Four tons of dead fish were discovered floating in Australia’s Lower Darling River this week, marking the third mass ecological disaster for the region in as many months and causing heightened tension between locals, irrigators, and politicians.
The fish suffocated in oxygen-starved water due to a rise in blue-green algae. The New South Wales Government claim the ongoing drought is to blame.
Locals in the nearby township of Menindee, however, say the grim state of the river is due to the recent decision by the New South Wales Government to all but empty the Menindee Lakes to relieve water shortages around Australia.
Deputy Prime Minister Michael McCormack opposed claims that this decision negatively impacted the river’s water quality and quantity.
"Governments don't make it rain. The fact is it is very, very, dry there," McCormack told Nine Network.
https://t.co/XgVPAmg5XL This is what an ecological collapse looks like. Over a million fish have died in the past month in Menindee, Australia due to poor environmental and water management. This is part of Australia's most important river system, and may never recover. via /u/… pic.twitter.com/IdJChXOjgO— pics (@picsreddit) January 29, 2019
Rob Greggory, president of the Menindee Tourism Association, told reporters the decision to empty the Menindee Lakes meant the Darling River was receiving almost no fresh water. Greggory further stated that without fresh water, blue-green algae will continue and fish populations along the Darling may never recover.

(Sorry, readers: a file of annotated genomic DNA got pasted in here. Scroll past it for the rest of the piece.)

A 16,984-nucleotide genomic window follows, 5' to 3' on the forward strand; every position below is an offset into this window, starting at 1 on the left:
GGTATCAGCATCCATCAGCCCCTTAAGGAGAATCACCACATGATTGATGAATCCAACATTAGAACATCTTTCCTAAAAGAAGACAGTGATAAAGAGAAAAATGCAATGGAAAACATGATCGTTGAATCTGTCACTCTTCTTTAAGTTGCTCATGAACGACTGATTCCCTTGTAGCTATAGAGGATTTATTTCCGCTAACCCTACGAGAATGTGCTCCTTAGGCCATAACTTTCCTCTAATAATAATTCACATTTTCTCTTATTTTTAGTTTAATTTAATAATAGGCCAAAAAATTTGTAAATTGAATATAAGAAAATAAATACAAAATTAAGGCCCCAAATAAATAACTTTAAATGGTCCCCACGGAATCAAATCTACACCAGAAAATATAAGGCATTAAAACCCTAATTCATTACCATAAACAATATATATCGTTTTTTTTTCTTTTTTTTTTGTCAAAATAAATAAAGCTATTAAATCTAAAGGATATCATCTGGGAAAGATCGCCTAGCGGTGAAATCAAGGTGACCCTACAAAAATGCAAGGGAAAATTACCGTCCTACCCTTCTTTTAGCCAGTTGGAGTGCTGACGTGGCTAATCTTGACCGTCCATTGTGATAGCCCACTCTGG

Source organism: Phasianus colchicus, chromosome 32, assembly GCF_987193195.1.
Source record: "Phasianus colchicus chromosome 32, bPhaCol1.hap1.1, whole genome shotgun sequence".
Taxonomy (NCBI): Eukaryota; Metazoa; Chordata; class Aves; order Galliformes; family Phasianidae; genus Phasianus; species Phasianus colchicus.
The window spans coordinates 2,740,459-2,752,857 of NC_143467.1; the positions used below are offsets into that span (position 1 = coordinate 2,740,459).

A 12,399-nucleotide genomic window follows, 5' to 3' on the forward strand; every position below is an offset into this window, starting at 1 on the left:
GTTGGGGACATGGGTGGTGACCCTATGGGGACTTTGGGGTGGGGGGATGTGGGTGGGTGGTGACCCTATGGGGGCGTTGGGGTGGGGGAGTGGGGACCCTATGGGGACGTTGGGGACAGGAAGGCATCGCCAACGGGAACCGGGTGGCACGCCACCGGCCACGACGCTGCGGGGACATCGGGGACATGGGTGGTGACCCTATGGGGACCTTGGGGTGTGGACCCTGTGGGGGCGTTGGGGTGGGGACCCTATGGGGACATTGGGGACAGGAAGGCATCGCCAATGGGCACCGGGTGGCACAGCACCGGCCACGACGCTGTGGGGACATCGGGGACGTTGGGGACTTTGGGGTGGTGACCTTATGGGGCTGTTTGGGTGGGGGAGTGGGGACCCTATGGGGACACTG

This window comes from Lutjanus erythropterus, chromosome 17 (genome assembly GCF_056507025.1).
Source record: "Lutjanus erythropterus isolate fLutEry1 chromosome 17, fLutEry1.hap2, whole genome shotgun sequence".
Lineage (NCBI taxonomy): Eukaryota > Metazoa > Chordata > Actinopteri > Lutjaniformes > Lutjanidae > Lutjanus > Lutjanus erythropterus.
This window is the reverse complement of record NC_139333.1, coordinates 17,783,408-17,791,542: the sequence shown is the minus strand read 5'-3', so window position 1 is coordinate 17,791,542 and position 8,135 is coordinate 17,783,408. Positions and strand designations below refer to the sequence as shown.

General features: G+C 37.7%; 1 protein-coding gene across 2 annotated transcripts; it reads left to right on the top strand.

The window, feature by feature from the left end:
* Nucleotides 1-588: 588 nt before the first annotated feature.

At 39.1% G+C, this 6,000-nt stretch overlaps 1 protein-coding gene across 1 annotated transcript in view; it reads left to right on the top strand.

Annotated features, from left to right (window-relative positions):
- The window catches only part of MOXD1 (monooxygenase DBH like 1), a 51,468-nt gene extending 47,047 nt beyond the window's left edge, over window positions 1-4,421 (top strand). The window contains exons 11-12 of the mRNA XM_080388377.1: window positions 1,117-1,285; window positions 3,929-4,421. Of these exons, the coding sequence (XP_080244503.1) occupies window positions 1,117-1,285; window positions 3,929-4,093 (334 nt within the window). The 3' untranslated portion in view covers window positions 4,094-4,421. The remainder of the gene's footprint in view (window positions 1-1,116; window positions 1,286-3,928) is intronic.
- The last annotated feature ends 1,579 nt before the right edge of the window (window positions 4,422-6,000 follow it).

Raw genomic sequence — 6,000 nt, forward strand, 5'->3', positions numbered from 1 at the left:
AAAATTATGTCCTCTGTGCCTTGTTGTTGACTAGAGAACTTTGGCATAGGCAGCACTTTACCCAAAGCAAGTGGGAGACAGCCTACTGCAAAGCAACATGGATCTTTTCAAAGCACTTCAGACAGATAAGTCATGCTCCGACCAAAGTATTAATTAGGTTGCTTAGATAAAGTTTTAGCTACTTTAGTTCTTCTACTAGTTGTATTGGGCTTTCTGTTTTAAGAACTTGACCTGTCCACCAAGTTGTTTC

"What we are seeing is probably the last lot of fish that are here now,” he said. “There will be none left.”
This week's latest fish kill has reinforced the larger water shortage and sanitation issues facing locals who live in cattle properties and townships along the river. Algae-infested tap water means locals are being forced to buy bottled water to drink, bathe, and feed cattle.
"There is a basic right to clean water. And we don't have it,” local Lauren Blunden told The Project.
Drought-related financial struggles mean farmers are also being forced to sell their breeding stock to cover their day-to-day costs. Brian Egan, the co-founder of rural support charity Aussie Helpers, said many farmers were now living in third-world conditions.
"Farmers are having to sell, and have sold, 52% of the breeding stock in New South Wales because they can't feed the damn things. They have to go to service stations to have a shower,” he told Weekend TODAY. “It's becoming a natural disaster."
The broader health issues associated with contaminated water are also of concern.
Exposure to blue-green algae is linked to motor neuron disease. The disease, which affects 1 in 11,000 Australians, has been diagnosed in three Menindee locals over the past few years. Menindee has a population of 500.